• Instant redeemable coupons (IRC) can be redeemed immediately at the point of sale. They are small, pre-printed coupons attached directly to a product’s packaging and designed to be removed and redeemed for discounts or other incentives. Other coupon types include in-pack cross (IPC), direct mail (DM), etc.
What Types of Coupons Do People Use?  - chart

What Do People Use Coupons For?

As of May 2020, household items were the most searched-for coupon category in the US.[4].

Most Searched for Online coupon categories

How Much Do People Save With Coupons on Average?

American households could save as much as $1,465 annually on average by utilizing online and mobile coupons to the maximum possible extent.[6] The saved amount represents a 6.4% saving from the average total household spending of $23,016.

  • A study established that Americans could save $316 on groceries and food at home by using online coupons.
  • Consumers could also save $272 on household items, with furniture and home improvement sites offering substantial discounts and coupon incentives.
  • The largest savings as a percentage of spending can be found in personal care and beauty items at 8.6%.
  • Travel has a lower savings rate of 2.2%.

Overall, the savings offered by coupon codes can vary greatly between spending categories, the probability of finding a coupon, and the average discount.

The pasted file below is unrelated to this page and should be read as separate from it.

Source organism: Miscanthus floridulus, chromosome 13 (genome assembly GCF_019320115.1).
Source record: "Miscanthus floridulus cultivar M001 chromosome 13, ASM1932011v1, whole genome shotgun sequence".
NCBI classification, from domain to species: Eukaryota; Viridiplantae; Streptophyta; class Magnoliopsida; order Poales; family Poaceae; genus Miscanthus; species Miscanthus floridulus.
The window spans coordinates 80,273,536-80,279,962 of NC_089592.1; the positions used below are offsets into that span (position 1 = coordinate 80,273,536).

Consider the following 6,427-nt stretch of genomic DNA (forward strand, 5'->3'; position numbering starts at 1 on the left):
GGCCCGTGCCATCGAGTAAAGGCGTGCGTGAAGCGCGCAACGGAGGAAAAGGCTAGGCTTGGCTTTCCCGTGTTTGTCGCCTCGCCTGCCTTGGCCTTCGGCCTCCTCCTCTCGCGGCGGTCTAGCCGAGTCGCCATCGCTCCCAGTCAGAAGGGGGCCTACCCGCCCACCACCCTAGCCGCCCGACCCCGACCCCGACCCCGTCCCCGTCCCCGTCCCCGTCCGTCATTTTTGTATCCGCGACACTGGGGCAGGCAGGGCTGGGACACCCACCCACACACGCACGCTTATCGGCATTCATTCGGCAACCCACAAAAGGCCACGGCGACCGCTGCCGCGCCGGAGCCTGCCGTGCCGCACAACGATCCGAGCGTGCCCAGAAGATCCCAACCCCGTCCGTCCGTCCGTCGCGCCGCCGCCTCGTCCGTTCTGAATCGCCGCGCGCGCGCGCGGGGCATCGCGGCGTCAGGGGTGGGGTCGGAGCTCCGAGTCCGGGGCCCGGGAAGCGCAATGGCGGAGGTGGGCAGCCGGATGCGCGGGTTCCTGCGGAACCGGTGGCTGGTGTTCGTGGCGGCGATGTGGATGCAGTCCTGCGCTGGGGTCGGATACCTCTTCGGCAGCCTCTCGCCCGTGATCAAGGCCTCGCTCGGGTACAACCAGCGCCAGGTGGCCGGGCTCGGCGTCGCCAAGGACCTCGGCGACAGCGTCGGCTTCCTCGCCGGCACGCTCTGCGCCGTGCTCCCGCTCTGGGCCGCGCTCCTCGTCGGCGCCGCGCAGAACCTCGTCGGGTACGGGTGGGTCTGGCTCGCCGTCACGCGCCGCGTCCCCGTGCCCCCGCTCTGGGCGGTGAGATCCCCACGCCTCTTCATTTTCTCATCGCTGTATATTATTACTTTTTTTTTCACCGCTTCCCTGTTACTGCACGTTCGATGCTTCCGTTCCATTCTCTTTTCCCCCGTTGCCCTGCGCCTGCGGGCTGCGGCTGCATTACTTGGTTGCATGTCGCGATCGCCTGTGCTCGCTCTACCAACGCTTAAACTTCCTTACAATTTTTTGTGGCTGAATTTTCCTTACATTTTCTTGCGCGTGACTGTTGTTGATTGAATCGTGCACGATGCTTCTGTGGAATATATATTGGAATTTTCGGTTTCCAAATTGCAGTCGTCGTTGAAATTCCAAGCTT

How Much Money Could You Save With Coupons - chart

Who Is Most Likely to Use Coupons?

By Gender

Women are more likely to use coupons than men[7].

  • A total of 14% of female respondents said they always used coupons when shopping online.
  • 8% of male respondents said they always used coupons when shopping online.

By Age

Millennials use coupons more than any other age group. According to research, a total of 82% of millennial respondents said they used digital coupons, and 72% used paper coupons[5].

In addition, a total of 74% of respondents aged between 18 and 24 (Generation Z) said they used digital coupons compared to 60% for paper coupons.

Coupon Use by Age - chart

How Do Coupons Influence Shopping Behavior?

Shoppers who used coupons when making purchases ended up spending 35% more than those who did not apply them[5]. In addition, one out of four shoppers purchased sooner than they anticipated. 29% bought a particular brand they would otherwise not buy because they were offered coupons.

How Do Coupons Influence Shopping Behavior? - chart

🤔 Are the discounts worth the time you put into finding and saving the coupons and all the extra money you spend? Read our article on the benefits and drawbacks of couponing to find out.

How Many People Use Coupon-Finding Browser Extensions?

17% of online shoppers have a browser extension dedicated to automatically finding and applying coupon codes to their orders[9].

17%of online shoppers use coupon browser extenstions

Concluding Remarks

Couponing offers a practical way to cut spending on everyday essentials. Users should bear in mind, though, that stores offer coupons to encourage you to buy items you might otherwise not need or to get you into a store hoping that you’ll spend money on other items.

If you’re using coupons, be aware of these strategies and be sure that you are using coupons to serve your needs, not the store’s!